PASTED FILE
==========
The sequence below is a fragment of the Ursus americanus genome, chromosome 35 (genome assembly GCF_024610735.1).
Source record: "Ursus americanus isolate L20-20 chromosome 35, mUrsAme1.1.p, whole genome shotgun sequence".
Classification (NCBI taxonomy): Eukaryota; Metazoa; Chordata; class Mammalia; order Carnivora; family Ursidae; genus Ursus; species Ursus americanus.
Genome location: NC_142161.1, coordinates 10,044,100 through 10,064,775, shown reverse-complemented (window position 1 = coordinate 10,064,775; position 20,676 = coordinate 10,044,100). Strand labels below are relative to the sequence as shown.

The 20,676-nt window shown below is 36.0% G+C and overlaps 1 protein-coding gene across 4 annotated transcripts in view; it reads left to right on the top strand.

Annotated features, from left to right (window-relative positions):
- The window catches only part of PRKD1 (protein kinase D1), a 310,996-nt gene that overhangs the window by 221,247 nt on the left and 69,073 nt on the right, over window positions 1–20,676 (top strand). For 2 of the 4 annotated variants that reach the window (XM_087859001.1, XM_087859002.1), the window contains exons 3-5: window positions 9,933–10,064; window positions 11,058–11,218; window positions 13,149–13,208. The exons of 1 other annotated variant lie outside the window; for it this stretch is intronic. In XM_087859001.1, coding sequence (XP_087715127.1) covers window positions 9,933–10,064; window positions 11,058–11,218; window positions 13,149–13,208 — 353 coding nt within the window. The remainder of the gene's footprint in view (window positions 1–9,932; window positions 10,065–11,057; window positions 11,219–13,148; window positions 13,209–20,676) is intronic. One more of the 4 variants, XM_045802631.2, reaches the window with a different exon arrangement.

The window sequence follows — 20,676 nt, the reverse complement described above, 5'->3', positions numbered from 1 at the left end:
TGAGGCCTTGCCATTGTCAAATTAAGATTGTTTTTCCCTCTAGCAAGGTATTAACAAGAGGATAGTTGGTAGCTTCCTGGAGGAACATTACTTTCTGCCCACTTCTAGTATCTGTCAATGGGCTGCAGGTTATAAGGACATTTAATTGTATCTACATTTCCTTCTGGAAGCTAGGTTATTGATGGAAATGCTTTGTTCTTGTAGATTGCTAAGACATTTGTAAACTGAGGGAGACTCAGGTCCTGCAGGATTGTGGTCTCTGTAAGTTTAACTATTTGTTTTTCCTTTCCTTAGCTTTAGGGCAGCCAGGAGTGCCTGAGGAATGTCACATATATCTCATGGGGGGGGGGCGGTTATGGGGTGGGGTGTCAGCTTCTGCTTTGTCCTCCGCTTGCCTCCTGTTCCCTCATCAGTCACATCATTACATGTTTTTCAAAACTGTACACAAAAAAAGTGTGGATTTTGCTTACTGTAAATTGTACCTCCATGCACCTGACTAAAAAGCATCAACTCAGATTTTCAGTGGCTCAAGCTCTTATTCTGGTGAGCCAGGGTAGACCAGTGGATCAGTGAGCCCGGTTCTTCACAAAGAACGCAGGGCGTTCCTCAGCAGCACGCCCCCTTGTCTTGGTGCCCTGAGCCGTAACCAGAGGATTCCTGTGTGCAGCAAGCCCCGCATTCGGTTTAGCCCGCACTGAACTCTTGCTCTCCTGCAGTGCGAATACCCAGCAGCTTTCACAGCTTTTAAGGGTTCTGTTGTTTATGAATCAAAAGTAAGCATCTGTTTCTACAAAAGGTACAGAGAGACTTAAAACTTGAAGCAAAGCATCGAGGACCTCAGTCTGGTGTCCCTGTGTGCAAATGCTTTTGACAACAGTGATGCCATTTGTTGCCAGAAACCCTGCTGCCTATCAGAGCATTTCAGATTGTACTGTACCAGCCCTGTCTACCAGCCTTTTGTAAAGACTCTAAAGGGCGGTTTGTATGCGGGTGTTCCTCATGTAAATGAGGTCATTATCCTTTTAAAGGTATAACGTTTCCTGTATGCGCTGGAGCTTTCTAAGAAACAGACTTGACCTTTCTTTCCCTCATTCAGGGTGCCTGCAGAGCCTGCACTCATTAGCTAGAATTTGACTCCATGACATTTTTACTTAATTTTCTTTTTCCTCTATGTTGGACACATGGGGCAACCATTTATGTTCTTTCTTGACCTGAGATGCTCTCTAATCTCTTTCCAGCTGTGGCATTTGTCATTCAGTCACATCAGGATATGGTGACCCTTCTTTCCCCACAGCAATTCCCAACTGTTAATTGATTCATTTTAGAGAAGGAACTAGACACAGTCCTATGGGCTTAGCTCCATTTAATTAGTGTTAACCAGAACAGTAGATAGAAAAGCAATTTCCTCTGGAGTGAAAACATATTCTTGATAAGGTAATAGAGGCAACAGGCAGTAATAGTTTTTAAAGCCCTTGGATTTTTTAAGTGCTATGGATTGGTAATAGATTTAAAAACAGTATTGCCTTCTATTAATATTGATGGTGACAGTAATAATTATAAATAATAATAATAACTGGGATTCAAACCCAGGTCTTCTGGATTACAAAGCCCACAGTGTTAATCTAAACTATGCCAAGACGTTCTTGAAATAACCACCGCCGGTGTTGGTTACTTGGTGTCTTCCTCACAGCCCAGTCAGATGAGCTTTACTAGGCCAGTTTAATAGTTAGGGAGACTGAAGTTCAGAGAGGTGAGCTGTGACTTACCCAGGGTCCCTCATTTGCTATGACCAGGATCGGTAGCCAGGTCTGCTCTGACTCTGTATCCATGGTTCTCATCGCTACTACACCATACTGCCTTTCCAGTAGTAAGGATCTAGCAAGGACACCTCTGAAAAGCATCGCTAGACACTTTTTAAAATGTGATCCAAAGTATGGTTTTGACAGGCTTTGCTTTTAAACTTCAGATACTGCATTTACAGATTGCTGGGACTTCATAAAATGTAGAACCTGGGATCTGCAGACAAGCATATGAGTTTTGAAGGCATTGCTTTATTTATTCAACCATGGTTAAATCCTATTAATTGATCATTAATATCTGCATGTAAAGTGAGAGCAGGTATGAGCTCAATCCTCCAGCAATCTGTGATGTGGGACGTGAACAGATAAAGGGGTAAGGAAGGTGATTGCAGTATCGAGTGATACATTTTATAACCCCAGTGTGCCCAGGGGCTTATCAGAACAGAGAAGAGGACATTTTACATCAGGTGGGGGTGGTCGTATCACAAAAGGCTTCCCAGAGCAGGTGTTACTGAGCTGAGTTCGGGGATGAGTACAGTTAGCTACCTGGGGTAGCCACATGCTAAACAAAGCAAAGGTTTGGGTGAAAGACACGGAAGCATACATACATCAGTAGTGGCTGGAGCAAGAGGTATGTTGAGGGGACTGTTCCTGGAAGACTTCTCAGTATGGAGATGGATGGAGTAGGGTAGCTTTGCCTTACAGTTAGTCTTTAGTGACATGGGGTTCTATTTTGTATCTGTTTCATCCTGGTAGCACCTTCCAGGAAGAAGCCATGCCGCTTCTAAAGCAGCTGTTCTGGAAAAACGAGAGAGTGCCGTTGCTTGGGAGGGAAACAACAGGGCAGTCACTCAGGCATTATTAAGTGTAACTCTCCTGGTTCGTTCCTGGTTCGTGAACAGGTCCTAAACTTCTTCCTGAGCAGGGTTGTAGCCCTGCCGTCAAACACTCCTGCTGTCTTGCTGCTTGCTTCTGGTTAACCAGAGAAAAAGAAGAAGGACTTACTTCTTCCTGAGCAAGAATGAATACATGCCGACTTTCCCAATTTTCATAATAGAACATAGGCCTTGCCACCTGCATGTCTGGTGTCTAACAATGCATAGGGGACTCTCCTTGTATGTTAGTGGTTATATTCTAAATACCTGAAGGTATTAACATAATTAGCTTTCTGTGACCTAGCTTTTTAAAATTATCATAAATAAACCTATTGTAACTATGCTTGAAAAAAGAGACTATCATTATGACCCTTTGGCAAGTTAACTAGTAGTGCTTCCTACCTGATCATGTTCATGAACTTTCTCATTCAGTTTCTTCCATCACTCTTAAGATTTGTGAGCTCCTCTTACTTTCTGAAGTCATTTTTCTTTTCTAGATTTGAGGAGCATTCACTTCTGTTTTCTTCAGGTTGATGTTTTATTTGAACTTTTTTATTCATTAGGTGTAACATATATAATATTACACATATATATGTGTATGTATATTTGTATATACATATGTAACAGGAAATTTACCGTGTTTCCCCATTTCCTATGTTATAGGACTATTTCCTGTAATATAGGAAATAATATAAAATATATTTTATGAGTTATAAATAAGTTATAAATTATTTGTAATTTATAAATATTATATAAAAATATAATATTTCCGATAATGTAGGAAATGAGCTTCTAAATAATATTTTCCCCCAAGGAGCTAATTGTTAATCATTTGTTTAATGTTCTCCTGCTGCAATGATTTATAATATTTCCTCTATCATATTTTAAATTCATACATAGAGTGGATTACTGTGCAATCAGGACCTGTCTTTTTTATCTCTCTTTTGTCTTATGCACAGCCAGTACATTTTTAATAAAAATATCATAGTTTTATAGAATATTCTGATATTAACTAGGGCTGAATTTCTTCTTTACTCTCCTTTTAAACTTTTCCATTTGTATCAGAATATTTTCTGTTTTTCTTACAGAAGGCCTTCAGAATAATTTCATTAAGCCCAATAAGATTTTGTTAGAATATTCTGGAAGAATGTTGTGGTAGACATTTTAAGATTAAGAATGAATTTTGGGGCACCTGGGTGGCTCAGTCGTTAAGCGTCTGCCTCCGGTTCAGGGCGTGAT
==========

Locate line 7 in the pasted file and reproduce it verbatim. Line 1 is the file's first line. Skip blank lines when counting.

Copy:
- The window catches only part of PRKD1 (protein kinase D1), a 310,996-nt gene that overhangs the window by 221,247 nt on the left and 69,073 nt on the right, over window positions 1–20,676 (top strand). For 2 of the 4 annotated variants that reach the window (XM_087859001.1, XM_087859002.1), the window contains exons 3-5: window positions 9,933–10,064; window positions 11,058–11,218; window positions 13,149–13,208. The exons of 1 other annotated variant lie outside the window; for it this stretch is intronic. In XM_087859001.1, coding sequence (XP_087715127.1) covers window positions 9,933–10,064; window positions 11,058–11,218; window positions 13,149–13,208 — 353 coding nt within the window. The remainder of the gene's footprint in view (window positions 1–9,932; window positions 10,065–11,057; window positions 11,219–13,148; window positions 13,209–20,676) is intronic. One more of the 4 variants, XM_045802631.2, reaches the window with a different exon arrangement.